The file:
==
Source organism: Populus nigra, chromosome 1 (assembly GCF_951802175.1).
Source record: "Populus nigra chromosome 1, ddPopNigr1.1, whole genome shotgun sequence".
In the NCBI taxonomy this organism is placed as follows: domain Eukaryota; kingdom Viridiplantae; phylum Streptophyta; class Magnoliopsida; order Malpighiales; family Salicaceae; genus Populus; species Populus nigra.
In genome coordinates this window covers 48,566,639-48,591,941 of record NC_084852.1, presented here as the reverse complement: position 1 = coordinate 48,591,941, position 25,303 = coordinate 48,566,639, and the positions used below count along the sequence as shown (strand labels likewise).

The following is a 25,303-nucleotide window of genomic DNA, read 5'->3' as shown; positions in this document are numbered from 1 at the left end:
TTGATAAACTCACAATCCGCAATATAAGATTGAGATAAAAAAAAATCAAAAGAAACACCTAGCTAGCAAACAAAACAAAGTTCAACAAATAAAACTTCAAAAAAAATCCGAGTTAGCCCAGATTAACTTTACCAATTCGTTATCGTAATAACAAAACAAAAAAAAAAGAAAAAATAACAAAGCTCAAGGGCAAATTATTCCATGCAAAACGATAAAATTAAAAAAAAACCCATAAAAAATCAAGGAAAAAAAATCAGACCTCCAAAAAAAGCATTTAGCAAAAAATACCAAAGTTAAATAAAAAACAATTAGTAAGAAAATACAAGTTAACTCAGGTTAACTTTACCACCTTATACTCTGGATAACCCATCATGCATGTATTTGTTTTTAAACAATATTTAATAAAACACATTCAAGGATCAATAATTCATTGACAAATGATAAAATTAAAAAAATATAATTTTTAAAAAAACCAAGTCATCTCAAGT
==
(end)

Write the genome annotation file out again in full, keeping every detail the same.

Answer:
Source organism: Populus nigra, chromosome 1 (assembly GCF_951802175.1).
Source record: "Populus nigra chromosome 1, ddPopNigr1.1, whole genome shotgun sequence".
In the NCBI taxonomy this organism is placed as follows: domain Eukaryota; kingdom Viridiplantae; phylum Streptophyta; class Magnoliopsida; order Malpighiales; family Salicaceae; genus Populus; species Populus nigra.
In genome coordinates this window covers 48,566,639-48,591,941 of record NC_084852.1, presented here as the reverse complement: position 1 = coordinate 48,591,941, position 25,303 = coordinate 48,566,639, and the positions used below count along the sequence as shown (strand labels likewise).

The following is a 25,303-nucleotide window of genomic DNA, read 5'->3' as shown; positions in this document are numbered from 1 at the left end:
TTGATAAACTCACAATCCGCAATATAAGATTGAGATAAAAAAAAATCAAAAGAAACACCTAGCTAGCAAACAAAACAAAGTTCAACAAATAAAACTTCAAAAAAAATCCGAGTTAGCCCAGATTAACTTTACCAATTCGTTATCGTAATAACAAAACAAAAAAAAAAGAAAAAATAACAAAGCTCAAGGGCAAATTATTCCATGCAAAACGATAAAATTAAAAAAAAACCCATAAAAAATCAAGGAAAAAAAATCAGACCTCCAAAAAAAGCATTTAGCAAAAAATACCAAAGTTAAATAAAAAACAATTAGTAAGAAAATACAAGTTAACTCAGGTTAACTTTACCACCTTATACTCTGGATAACCCATCATGCATGTATTTGTTTTTAAACAATATTTAATAAAACACATTCAAGGATCAATAATTCATTGACAAATGATAAAATTAAAAAAATATAATTTTTAAAAAAACCAAGTCATCTCAAGT